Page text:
It’s Monday evening, and a small group of us from church are in Hodge Hill Grange nursing home, singing carols to the residents – elderly people, many seriously ill and frail, many living with the acute memory loss of Alzheimer’s
Among the handful of residents in the main living room are a couple of ladies, holding baby dolls, cuddling them, stroking them, rocking them, feeding them from pretend milk bottles. And as we sing ‘Away in a manger’, and as they cuddle and stroke and rock and feed their baby dolls, we can see tears rolling down their cheeks. These ladies, who can barely remember what they did 5 minutes ago, who are able to do so little themselves, are suddenly young mums again, children even – given a precious, precious gift, from an angel called Jenny – something, someone, to look after, to care for, to love – something, someone, who turns them in an instant from ‘nobodies’ into ‘somebodies’.
It’s Tuesday afternoon now, at The Hub on the Bromford. There must be a good 30 or 40 children, with mums or dads or nans, busily munching mince pies, getting their faces painted, and excitedly queuing to meet Santa.
Towards the end of the afternoon, those who want to come and find a costume and dress up and join in our own little ‘Bromford Nativity’. A 7-year-old girl finds the shiny blue dress for Mary, but none of the boys seem particularly keen on playing Joseph. In the end, our ‘Mary’ finds Carl, a teenaged lad who’s spent the afternoon refusing to wear a Santa hat. As if by magic, there stands Joseph, complete with brown robe and tea towel head-dress, all of a sudden with the willingness of a small child.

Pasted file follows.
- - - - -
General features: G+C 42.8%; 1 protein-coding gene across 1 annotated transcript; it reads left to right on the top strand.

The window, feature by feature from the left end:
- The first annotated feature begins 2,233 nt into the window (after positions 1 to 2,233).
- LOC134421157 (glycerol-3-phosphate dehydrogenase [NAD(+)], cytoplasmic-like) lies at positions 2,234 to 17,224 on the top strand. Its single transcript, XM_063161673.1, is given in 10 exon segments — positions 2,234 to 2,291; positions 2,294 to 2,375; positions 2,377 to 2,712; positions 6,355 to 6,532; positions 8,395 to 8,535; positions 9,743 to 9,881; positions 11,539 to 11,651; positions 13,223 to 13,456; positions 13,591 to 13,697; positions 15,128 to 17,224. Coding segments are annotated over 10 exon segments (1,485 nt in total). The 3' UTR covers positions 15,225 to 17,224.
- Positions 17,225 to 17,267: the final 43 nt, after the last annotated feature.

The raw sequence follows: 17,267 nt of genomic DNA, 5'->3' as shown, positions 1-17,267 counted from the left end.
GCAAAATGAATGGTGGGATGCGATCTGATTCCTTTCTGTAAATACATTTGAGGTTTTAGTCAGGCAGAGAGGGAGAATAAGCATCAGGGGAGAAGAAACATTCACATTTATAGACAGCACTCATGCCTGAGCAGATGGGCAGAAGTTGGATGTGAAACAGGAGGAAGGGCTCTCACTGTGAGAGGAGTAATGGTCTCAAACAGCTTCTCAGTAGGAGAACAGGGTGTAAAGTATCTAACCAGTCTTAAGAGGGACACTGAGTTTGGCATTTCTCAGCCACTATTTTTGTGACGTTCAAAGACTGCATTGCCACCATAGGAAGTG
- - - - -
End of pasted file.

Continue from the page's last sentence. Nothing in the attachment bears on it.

Wednesday next, and I brave the snow and ice to visit Mariam [not her real name]. A Muslim mum from Pakistan, with four boys, she’s been in Birmingham for 5 years. Her visa expired earlier this year, and since then, she’s not been able to work, or draw benefits, and so hasn’t been able to pay her rent, or buy clothes or food or toys for her sons.
People at church here have been incredibly generous – buying clothes, knitting clothes, rooting around to find books and toys that would make good presents for four boys.
So laden with bags, I ring her doorbell, and there’s no answer. After a few minutes, a next-door neighbour comes along. ‘I think she’s moved,’ he says, and my heart sinks. ‘She might be calling back to the house in the evening.’ So in the evening, I phone, and again, no answer.
It’s Thursday morning now, and it’s early, because our boiler’s broken down. In the midst of trying to fix it, I phone Mariam again, and she answers the phone. She’s moving into a hostel today. I ask her if that’s good news or bad news. She says it’s good news – she and her family will be fed, and they won’t have to worry about the rent they’ve not paid.
So we agree to meet in the afternoon at the house she’s just about to leave, me on my way to Heartlands Hospital. She opens the door with a beaming smile – we exchange greetings, ‘Salaam aleikum’, ‘Peace be with you’. Her children couldn’t have been more excited if I’d had a big red suit and a fluffy white beard. And I find myself, a strange traveller in an unfamiliar place, kneeling down on her bare living room floor, offering precious gifts to a family on the move – on the move because a hostile government has made it that way.
Half an hour later, and barely half a mile down the road, Janey and I watch as a 9cm-long baby, a mere twelve weeks and two days from nothing, but already with eyes, nose and mouth, legs and arms and beating heart, dances in her womb. I wonder at the miracle of it, and ponder the responsibility, entrusted to fallible hands like ours.
The truth of Christmas is right in the middle of the story – that’s where we need to make our home. Who will we find waiting for us there?
(preached on Christmas Morning 2010, St Philip & St James, Hodge Hill – a not-entirely-typical, but true, week in the life of this local parish priest)